London Wall is a wryly comic look at the life of women office workers in the 1930s. In a solicitor's office in the City, Brewer, the office manager, sees pretty new 19-year-old typist Pat as fair game. As some of the more experienced secretaries try to warn her, and others leave her to her fate, her steady boyfriend - an idealistic young writer - desperately tries to win her back. Meanwhile, cynical Miss Janus' romantic life seems to be over as she is jilted by her lover at the desperate age of 35...
John Van Druten's forgotten 1931 play about female office workers in a City law firm has arrived trailing rave reviews from the Finborough, but Tricia Thorns' production proves a mixed blessing on greater exposure at the St James.
The writing is matter-of-fact, though the narrative winds up absorbingly in the third act, and the acting is as bumpy and unpredictable as some of the wigs.
But the play itself is as significant a dramatic document of a bygone age of office life as the Finborough's revelatory revival of J B Priestley's Cornelius last year.
And it certainly taps into the current obsession with sexual harassment in the work place, when Maia Alexander's innocent Pat Milligan (a sweet but over-desultory performance) is assaulted after-hours by Alex Robertson's predatory solicitor Mr Brewer, who resembles a seedy version of Douglas Fairbanks Jr.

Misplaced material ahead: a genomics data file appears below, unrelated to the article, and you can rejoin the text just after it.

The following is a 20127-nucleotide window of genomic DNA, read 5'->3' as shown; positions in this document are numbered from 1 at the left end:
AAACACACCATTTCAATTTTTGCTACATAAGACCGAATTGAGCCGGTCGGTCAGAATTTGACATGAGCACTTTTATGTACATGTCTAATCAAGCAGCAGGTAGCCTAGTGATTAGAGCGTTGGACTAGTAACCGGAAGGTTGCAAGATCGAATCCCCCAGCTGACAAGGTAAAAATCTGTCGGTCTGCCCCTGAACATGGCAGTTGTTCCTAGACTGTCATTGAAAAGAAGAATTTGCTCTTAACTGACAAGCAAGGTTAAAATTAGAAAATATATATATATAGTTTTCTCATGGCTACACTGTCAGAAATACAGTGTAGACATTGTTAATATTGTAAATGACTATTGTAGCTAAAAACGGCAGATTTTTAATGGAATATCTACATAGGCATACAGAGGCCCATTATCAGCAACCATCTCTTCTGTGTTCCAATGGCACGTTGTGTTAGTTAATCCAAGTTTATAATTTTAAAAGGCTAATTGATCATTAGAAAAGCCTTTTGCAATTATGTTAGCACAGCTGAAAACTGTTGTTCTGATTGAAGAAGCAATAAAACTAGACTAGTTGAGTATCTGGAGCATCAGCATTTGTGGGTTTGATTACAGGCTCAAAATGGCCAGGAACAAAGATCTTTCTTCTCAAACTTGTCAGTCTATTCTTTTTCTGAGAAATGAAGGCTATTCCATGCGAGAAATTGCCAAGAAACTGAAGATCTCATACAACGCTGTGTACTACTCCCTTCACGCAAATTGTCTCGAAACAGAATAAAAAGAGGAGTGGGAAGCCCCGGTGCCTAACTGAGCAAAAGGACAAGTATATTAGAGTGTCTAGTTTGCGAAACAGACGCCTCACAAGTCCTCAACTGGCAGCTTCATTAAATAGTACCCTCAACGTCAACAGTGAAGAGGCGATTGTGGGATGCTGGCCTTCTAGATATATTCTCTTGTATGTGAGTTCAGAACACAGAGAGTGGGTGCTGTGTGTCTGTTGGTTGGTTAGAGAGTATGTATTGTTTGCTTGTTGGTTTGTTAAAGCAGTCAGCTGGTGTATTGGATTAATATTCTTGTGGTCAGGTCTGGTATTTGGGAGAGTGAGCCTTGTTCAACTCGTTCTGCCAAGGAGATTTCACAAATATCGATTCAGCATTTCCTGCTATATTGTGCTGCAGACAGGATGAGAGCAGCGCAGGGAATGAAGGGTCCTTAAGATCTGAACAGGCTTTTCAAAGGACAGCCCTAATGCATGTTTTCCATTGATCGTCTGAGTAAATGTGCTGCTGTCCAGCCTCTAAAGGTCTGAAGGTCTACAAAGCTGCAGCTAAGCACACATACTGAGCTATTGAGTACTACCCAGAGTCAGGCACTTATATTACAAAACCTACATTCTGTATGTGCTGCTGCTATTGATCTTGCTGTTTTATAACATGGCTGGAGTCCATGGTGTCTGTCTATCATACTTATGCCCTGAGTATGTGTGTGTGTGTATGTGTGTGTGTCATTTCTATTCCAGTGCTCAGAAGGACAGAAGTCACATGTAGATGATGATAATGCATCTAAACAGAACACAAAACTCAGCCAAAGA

Pat is one of three short-hand typists and secretaries having a hard time on derisory wages: pool-leader Blanche Janus (Alix Dunmore) is giving up on the man she's dated for seven years, and fears the onset of lonely old age; Emily Bowker's Irma Hooper is also losing patience, but with a married man; and Pat herself is ironically impervious to the devoted attention of Hammond (Timothy O'Hara) in a shipping office downstairs who is learning French and trying to write.
There's a breeze of the boulevard in Mia Austen's cheeky Miss Bufton, wiggling her posterior in a manner to incense the defenders of office etiquette, whose rules are sonorously expounded by David Whitworth as the head of the business in the third act - he also administers peremptory punishment where appropriate - and a vivid irruption by Marty Cruickshank as Miss Willesden from Brighton, a pesky client who is always tinkering with her will.
The daily routines of tedious secretarial work punctured with lunch in Lyon's tea shops or the Express Dairy, not to mention the shuffling of paper work and the palaver of the old plug-in telephone reception, all conjure a vanished era. And designer Alex Marker makes the best of the scene changes with clever reversible panels and a variety of chairs that are slickly handled in the choreography of the employees.
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